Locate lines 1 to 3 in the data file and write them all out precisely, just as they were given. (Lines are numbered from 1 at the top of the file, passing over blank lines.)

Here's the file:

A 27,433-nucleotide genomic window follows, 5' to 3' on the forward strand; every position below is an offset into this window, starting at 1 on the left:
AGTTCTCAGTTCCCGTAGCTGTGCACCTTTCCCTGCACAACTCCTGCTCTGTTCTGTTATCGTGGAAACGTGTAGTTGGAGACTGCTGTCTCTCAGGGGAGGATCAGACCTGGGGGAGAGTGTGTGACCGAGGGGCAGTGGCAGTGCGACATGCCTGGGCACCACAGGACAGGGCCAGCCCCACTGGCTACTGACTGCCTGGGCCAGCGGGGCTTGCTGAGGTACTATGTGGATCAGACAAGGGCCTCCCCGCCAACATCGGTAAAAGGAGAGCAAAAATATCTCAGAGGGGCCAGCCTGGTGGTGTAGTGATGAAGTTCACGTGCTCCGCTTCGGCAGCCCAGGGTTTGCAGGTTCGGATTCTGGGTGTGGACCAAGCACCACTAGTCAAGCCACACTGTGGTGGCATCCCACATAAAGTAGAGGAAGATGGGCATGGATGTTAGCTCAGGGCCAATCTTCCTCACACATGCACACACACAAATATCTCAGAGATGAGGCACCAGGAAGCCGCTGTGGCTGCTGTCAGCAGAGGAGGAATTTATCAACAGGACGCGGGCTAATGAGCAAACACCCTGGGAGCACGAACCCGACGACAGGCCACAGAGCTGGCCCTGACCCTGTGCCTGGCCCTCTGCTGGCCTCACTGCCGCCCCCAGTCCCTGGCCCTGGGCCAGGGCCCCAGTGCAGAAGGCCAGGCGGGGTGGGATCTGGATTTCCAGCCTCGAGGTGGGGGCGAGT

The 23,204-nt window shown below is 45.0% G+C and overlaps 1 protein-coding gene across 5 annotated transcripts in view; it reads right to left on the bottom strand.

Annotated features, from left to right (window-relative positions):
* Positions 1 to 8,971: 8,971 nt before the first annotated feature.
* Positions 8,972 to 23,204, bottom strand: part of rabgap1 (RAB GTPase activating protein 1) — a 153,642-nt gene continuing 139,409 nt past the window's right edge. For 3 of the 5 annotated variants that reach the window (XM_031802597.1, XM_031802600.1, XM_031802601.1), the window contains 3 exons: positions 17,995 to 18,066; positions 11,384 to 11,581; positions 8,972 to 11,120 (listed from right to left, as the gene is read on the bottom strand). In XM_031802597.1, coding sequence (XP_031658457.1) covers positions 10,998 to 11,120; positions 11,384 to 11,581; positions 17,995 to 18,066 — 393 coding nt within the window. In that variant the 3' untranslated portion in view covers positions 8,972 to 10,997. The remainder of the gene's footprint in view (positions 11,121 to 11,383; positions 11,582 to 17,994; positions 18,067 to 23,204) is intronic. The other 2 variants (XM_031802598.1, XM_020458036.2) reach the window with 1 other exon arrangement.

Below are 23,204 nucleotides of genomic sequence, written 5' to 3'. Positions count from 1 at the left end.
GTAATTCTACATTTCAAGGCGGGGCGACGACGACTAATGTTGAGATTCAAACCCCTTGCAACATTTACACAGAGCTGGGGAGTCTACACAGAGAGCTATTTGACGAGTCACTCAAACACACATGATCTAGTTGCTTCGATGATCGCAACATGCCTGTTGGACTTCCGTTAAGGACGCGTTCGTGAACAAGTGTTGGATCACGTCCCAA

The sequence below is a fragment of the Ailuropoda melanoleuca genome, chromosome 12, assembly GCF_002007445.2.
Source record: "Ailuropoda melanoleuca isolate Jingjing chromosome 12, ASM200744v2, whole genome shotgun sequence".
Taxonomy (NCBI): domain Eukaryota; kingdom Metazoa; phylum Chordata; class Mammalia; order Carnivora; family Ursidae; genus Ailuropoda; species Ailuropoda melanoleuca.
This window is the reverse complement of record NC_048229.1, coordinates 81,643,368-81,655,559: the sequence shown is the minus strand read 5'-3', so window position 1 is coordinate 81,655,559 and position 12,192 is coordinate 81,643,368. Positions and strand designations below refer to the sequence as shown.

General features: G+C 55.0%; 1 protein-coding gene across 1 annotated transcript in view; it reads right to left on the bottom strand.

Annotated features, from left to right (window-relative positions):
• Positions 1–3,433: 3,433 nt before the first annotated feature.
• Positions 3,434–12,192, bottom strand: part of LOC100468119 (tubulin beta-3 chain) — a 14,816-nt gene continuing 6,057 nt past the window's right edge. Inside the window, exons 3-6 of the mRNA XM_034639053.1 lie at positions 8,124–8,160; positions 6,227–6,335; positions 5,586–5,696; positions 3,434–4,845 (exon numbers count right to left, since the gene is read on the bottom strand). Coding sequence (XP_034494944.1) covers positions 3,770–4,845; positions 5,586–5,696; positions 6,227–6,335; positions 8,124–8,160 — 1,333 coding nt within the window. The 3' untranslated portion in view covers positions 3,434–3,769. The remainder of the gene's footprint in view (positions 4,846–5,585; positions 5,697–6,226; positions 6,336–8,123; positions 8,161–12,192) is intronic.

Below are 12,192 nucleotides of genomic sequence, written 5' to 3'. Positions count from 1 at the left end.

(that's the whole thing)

A 27,433-nucleotide genomic window follows, 5' to 3' on the forward strand; every position below is an offset into this window, starting at 1 on the left:
AGTTCTCAGTTCCCGTAGCTGTGCACCTTTCCCTGCACAACTCCTGCTCTGTTCTGTTATCGTGGAAACGTGTAGTTGGAGACTGCTGTCTCTCAGGGGAGGATCAGACCTGGGGGAGAGTGTGTGACCGAGGGGCAGTGGCAGTGCGACATGCCTGGGCACCACAGGACAGGGCCAGCCCCACTGGCTACTGACTGCCTGGGCCAGCGGGGCTTGCTGAGGTACTATGTGGATCAGACAAGGGCCTCCCCGCCAACATCGGTAAAAGGAGAGCAAAAATATCTCAGAGGGGCCAGCCTGGTGGTGTAGTGATGAAGTTCACGTGCTCCGCTTCGGCAGCCCAGGGTTTGCAGGTTCGGATTCTGGGTGTGGACCAAGCACCACTAGTCAAGCCACACTGTGGTGGCATCCCACATAAAGTAGAGGAAGATGGGCATGGATGTTAGCTCAGGGCCAATCTTCCTCACACATGCACACACACAAATATCTCAGAGATGAGGCACCAGGAAGCCGCTGTGGCTGCTGTCAGCAGAGGAGGAATTTATCAACAGGACGCGGGCTAATGAGCAAACACCCTGGGAGCACGAACCCGACGACAGGCCACAGAGCTGGCCCTGACCCTGTGCCTGGCCCTCTGCTGGCCTCACTGCCGCCCCCAGTCCCTGGCCCTGGGCCAGGGCCCCAGTGCAGAAGGCCAGGCGGGGTGGGATCTGGATTTCCAGCCTCGAGGTGGGGGCGAGT

The 23,204-nt window shown below is 45.0% G+C and overlaps 1 protein-coding gene across 5 annotated transcripts in view; it reads right to left on the bottom strand.